For me its not really clear whether your developers work on a project and 
do changes on the SDK from the chip guys, or the project is purely 
(extensive) modifications to the SDK?

In both cases, I think you can do both the options you proposed like this:
Create a git repository that has 2 submodules. Those 2 submodules point to 
a different branch on the same repository.
The first is the SDK as received from the chip guys (for example named 
The second is the same SDK but with the modifications of your developers. 
(for example named 'develop')

When a new version is received from the chip guys, apply it to the first 
submodule. Commit and push.
Now go to the second submodule. To there do git pull origin develop.

Of course a developer who really doesnt want to do the (relatively trivial) 
merge part of the changes of the chip-guys with git, he can
view the changes of the SDK from 'original' and apply them manually to the 
'develop' branch. But I would not recommend it.
Moreover, developers already have to have pull (which is essentially merge) 
experience, to merge changes from other developers. That is
a consequence of being with multiple developers.

On Tuesday, March 26, 2013 6:59:54 PM UTC+1, John Fisher wrote:
> We are a small development shop. We are starting a brand-new Linux-only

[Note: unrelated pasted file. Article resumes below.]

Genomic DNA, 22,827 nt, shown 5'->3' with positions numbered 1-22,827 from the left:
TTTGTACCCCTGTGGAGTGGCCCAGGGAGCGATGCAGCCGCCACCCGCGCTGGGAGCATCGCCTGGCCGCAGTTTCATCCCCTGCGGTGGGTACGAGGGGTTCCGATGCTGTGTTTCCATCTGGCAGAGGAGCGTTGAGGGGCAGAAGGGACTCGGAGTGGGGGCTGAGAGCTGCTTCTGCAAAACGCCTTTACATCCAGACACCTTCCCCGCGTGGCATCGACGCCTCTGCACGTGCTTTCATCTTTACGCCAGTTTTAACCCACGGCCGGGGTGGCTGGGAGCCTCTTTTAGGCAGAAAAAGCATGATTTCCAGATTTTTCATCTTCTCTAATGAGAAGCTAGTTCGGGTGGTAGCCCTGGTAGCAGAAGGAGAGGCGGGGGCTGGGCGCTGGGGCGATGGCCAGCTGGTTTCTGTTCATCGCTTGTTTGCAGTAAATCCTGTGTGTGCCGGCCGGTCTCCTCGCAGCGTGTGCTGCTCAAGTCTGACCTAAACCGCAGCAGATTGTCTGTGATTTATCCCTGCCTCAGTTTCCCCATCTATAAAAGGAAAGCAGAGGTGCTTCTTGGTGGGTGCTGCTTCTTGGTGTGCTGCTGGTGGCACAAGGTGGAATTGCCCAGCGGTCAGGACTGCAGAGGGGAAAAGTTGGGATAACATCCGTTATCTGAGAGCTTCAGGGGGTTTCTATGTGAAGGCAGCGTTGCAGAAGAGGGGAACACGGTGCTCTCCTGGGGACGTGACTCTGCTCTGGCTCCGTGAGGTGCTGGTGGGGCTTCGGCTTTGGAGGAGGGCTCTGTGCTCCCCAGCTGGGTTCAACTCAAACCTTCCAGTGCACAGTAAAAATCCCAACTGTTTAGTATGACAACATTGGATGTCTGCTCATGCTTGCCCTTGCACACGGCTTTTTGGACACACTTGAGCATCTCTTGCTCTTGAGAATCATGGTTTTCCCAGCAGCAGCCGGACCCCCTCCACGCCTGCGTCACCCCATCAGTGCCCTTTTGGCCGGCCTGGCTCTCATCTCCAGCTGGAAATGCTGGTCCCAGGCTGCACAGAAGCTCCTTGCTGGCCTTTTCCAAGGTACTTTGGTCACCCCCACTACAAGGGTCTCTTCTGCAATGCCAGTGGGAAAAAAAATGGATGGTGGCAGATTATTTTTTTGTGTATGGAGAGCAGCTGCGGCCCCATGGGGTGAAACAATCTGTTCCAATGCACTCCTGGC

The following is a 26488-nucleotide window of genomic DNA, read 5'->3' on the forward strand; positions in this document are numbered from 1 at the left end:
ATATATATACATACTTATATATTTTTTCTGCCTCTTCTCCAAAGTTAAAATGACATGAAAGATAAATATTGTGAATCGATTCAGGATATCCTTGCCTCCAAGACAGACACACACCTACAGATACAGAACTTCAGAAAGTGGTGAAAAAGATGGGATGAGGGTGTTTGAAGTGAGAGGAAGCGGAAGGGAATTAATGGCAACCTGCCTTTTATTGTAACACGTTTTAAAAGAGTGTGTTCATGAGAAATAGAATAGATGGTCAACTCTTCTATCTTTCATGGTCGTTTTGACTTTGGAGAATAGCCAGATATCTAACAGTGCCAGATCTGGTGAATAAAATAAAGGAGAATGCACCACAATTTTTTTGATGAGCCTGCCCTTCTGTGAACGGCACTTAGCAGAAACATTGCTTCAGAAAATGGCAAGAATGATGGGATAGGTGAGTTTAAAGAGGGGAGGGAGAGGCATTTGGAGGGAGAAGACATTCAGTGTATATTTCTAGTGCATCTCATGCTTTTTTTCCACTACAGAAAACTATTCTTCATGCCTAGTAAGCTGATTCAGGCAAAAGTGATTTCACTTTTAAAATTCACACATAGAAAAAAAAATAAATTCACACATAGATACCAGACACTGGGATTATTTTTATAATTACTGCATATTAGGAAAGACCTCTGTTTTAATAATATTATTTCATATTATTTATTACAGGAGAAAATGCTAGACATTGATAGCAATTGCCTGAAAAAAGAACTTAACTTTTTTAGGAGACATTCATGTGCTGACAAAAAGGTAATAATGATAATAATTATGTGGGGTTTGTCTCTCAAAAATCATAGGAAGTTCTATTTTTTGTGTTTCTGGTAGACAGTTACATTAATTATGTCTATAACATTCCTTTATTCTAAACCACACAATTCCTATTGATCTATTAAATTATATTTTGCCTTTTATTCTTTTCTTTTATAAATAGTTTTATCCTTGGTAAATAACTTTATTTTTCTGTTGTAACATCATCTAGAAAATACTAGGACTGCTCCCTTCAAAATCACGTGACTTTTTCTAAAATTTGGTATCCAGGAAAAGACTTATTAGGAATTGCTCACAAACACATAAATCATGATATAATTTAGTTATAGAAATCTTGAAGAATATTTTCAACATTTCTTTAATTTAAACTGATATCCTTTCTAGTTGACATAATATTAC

> project in Git, and we only have experience of one year and one large 
> project with Git. My boss is the lead on this project and is accustomed to 
> command-line CVS. Because our projects are very large and complex and we 
> have so few developers, we tend to KISS in the extreme. Requirements: a 
> central repository, minimize merging and branching. This project: a Linux 
> driver for a large chip. We get periodic SDK drop-offs from the chip people 
> and we do extensive modifications, sometimes specific to a single customer, 
> that we develop. So the problem is, how to setup the project so that we can 
> most easily merge in these occasional SDK changes into our tree.
> It seems to me that the obvious strategy is to have a trunk of our code 
> and a branch of the chip SDK, which gets updated and then merged into our 
> trunk. later we may need customer branches as well. 
> or
> Is this strategy worth considering:
> two trees of code, one for the chip maker's SDK, and one our trunk of 
> development. The SDK could be a submodule? That way the developer could 
> easily see the original SDK side-by-side in his desktop with the 
> development tree, and use non-Git tools to compare and bring in new files 
> and do "git add" instead of trying to learn how to use the merging tools.
> I realize this is awkward and un-Gitly but we have a big job, few people, 
> little time, and we absolutely can't be sloppy or uncontrolled. Any 
> thoughts other than RTFM which I am doing?
> Thanks for any advice....

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